My solution is to step back, get scientific about the origins of this child’s behaviour and then get in early, meeting his real needs rather than creating various official, rubber-stamped ways to accommodate his wants. Perhaps this is easier said than done though! In order to ask those important questions, we have to accept that:

  • Children can and do choose their behaviours and actions
  • Children who have SEN and disabilities can and should learn simple social rules
  • Children who struggle with self-control need to be taught and have the chance to practice to automaticity those basic habits that all the other children have, rather than be allowed to go through life thinking that everyone should placate them
  • There is a difference between needs and wants

I have been lucky enough to work with pretty much all age groups. I started off with the teenagers and gradually worked my way down into KS1 and EYFS. You know, when I see a young lad refuse a teacher’s instructions at 5 years old, I see the 15 year old young man that he will become and I know exactly what he will be like in year 11. There are all these patterns that point to a pathway that some of these children are on and that pathway goes way, way back. Most of the commentators seem to look at what happens when the excluded child is a teenager, and most people working in EYFS (where the path starts) don’t branch out into working in older year groups. When that behaviour butterfly flaps its wings and then causes a storm somewhere else in the world, I am probably one of very few educators who sees both the behaviour butterfly and the storm that results. There is something that is common to most younger children who are on the dodgy pathway and it is that their behaviour at 5 is still very toddler-like. It’s as if they got to 2 years old and that toddler pushback was not dealt with, rather, the home situation accommodated them instead and the parents just accepted that that kind of behaviour was sort of part of the child’s natural personality. And I do hear about and from parents who have younger children who are due to start school, ‘Oh, he’s a hitter. They will have to watch him because that’s just what he likes to do.’ Another common theme is that these children tend to lack ability to communicate with words and social graces. They’re incredibly frustrated and this constant frustration definitely contributes to the embedding of quick-to-anger personality traits and habits of thought, as well as holding them back from accessing early literacy and numeracy education.

As you know, I have concerns about the EYFS framework in that it accommodates the MO of a child who’s learned at home that he can do what he wants if he stamps and shouts hard enough and actually embeds those thought habits around choosing the instant, easy and fun over delayed gratification, effort and hard graft (even if it doesn’t present initially as poor behaviour – this is about basic psychology). Combined with a tendency to kick off if he doesn’t get his own way, it’s all to easy to allow this cute little fella to choose to not read or write, you know, so we must accommodate him a little more – maybe he’s just not ready, eh? It’s a bit of a shitstorm really because this child is not only having his current disposition accommodated and augmented, but he is now falling behind in his learning and he KNOWS it and feels like an idiot compared to the uber-confident girls.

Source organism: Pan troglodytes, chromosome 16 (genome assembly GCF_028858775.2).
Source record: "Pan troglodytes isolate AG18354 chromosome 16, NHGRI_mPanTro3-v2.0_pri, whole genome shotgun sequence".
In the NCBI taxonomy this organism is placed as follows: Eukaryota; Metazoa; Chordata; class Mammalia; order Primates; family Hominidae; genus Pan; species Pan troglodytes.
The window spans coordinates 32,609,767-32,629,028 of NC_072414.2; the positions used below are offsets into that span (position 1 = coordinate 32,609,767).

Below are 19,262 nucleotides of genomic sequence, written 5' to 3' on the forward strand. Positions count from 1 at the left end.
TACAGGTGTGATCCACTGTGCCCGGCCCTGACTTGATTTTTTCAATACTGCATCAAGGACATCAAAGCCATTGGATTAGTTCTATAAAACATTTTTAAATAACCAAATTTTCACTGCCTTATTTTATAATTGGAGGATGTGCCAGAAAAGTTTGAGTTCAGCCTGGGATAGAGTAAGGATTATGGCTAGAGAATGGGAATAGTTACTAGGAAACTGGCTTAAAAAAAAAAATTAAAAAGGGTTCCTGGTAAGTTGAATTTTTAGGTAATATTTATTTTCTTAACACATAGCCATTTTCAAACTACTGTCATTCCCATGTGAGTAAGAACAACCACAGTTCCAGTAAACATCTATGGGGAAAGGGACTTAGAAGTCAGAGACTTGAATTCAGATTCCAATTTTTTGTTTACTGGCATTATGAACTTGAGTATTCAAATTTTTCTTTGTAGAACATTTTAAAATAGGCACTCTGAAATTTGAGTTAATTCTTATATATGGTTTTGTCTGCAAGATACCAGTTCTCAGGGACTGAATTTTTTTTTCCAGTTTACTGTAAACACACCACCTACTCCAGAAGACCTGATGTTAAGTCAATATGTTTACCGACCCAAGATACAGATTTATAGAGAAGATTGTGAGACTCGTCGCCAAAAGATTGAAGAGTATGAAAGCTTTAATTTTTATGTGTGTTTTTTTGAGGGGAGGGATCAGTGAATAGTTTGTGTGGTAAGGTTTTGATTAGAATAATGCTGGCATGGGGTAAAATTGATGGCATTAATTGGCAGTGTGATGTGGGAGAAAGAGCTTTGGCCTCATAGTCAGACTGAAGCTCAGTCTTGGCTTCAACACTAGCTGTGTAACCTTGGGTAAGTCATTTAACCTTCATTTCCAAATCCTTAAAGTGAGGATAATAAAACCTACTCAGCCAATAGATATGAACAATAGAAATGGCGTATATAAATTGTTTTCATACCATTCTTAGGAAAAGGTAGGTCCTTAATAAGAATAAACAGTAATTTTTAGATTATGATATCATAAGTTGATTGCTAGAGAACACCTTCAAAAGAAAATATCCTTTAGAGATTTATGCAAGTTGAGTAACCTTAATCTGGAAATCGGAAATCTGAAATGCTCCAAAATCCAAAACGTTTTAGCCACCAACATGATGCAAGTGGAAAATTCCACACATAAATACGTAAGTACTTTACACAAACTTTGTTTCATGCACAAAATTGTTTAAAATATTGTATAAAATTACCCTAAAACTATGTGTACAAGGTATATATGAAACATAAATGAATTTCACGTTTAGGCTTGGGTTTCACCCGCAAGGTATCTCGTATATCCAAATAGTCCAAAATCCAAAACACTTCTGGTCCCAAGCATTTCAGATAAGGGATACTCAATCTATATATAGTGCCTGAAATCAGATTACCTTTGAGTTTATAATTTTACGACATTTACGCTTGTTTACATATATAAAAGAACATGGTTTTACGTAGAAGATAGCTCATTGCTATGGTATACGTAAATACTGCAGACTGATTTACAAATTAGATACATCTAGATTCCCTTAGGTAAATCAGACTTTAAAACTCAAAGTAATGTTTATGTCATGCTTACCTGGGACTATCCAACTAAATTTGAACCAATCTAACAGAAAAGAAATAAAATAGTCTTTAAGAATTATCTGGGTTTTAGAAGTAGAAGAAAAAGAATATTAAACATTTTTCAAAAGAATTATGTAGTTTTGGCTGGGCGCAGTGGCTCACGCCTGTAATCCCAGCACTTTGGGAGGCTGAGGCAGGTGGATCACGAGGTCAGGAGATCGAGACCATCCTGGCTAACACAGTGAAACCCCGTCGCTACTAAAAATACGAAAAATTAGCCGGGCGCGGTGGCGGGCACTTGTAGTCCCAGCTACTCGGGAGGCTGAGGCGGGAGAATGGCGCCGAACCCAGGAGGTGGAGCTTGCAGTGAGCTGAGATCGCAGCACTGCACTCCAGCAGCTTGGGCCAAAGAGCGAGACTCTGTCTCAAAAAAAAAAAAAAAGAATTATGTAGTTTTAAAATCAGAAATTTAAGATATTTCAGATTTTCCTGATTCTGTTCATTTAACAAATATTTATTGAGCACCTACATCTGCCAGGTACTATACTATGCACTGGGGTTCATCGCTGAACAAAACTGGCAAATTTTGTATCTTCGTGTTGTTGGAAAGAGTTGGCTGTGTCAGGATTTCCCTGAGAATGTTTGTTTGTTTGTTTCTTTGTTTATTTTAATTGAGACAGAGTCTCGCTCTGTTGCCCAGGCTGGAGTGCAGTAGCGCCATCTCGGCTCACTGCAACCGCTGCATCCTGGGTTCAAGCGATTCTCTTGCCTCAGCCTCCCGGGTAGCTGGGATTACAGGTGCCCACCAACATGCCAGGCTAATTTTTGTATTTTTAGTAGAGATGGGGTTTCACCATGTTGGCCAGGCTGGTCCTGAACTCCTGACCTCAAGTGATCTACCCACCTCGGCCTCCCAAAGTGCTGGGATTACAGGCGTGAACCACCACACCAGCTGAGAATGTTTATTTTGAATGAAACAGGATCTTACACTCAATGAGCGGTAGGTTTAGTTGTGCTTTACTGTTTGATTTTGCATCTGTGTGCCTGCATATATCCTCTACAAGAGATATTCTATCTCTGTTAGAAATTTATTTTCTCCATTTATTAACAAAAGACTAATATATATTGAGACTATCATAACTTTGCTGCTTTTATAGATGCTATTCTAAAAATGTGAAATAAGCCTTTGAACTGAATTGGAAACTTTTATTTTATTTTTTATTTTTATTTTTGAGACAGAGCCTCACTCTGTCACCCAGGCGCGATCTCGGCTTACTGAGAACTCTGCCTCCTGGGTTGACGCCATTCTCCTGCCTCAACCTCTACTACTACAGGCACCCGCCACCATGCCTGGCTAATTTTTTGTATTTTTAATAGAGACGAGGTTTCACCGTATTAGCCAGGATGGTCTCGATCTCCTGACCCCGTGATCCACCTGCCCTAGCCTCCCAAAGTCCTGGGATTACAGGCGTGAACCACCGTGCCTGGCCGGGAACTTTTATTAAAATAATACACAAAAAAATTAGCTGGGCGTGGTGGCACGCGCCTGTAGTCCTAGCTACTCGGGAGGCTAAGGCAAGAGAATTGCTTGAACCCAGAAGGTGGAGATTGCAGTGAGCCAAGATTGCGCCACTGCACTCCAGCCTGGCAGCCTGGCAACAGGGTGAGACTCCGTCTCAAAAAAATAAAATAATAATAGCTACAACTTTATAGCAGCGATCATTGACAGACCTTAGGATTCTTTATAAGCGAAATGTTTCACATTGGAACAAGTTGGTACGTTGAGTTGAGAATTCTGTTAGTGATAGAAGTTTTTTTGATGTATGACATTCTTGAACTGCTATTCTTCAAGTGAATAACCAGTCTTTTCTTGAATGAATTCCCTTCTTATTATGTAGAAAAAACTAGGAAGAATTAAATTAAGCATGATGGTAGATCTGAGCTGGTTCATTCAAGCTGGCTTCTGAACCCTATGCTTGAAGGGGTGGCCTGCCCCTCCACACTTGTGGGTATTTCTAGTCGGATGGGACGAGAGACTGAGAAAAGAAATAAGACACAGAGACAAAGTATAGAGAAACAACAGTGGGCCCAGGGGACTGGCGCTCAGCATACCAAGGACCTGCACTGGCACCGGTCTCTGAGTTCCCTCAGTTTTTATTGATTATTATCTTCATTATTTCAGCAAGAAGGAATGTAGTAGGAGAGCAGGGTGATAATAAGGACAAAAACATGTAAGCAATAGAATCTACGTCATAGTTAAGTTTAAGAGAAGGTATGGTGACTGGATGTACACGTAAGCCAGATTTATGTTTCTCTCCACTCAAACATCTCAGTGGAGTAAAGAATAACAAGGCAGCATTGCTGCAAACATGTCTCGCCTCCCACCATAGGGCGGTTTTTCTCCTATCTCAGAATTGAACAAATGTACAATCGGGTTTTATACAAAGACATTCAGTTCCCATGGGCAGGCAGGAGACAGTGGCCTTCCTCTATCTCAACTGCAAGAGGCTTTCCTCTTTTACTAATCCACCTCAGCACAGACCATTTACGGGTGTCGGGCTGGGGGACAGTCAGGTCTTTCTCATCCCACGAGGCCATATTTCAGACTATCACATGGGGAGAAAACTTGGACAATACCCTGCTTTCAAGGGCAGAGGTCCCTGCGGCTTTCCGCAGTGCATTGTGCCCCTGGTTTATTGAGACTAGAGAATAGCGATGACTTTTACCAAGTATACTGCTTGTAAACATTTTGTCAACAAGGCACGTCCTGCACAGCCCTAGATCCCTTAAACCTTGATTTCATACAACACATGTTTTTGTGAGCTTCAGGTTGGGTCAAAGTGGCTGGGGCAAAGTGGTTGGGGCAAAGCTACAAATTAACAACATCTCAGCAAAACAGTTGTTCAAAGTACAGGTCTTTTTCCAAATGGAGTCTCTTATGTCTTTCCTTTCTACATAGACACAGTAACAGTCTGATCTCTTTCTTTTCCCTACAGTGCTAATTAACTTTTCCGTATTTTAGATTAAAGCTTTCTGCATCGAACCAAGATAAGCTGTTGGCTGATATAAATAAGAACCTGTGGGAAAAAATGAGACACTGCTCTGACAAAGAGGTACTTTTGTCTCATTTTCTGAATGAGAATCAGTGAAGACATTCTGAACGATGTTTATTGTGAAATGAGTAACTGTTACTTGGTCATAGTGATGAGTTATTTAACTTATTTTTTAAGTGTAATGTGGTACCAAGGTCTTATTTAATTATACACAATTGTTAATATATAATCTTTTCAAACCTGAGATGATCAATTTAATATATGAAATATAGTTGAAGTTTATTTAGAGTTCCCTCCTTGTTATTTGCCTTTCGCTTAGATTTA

We bide our time and then in year 1 we can really make a difference: evidence-informed pedagogy, knowledge-rich curriculum, dramatically different just-sit-down-and-learn with the teacher teaching from the front and lots of practice to make links and make permanent. Funnily enough, both behaviour and academic attainment dramatically improves too (when progress measures go from baseline, our school will rocket up the league tables). I know that many children are re-set onto a better and happier path in life during this time. The children love their learning and receiving praise. Pity the disadvantaged child in a school where noisy play/discovery based learning is the main influence all the way into year 2 – he might be clocking up lots of letters after his name as those labels get added and people wait for him to magically re-wire his own brain, reverse poor habits of thought and action and suddenly be ‘ready’ to learn like his peers, but he certainly won’t be clocking up letters after his name as a man.

What happens to this boy who tends to kick off as he moves up the year groups? A school that has that trad culture embedded will slowly but surely turn things around for this boy as he spends the majority of his time concentrating, staying calm, being polite and learning. This is not just about psychology but also about biology – think about all that adrenalin coursing round the body of a child who is running around in a noisy classroom where it’s all carousel teaching and ‘active’ learning vs the amount of adrenalin produced when corridors and classrooms are calm, quiet and orderly. However, the annoying thing about developing new habits of thought and actions is that it takes a long time and it needs to be consistent. This is why I think primary schools in particular should do the following:

  • Provide CPD for staff so that they understand why we need to have those whole school habits and routines and why this needs to happen every minute of the child’s time in school – everyone agrees that grammar needs to be explicitly taught in discrete lessons and then practised to automaticity before children can be expected to deploy that knowledge in their creative writing, and yet many cannot see that it is exactly the same for the habits of not calling out, walking rather than running, not hitting other children in frustration, working hard rather than giving up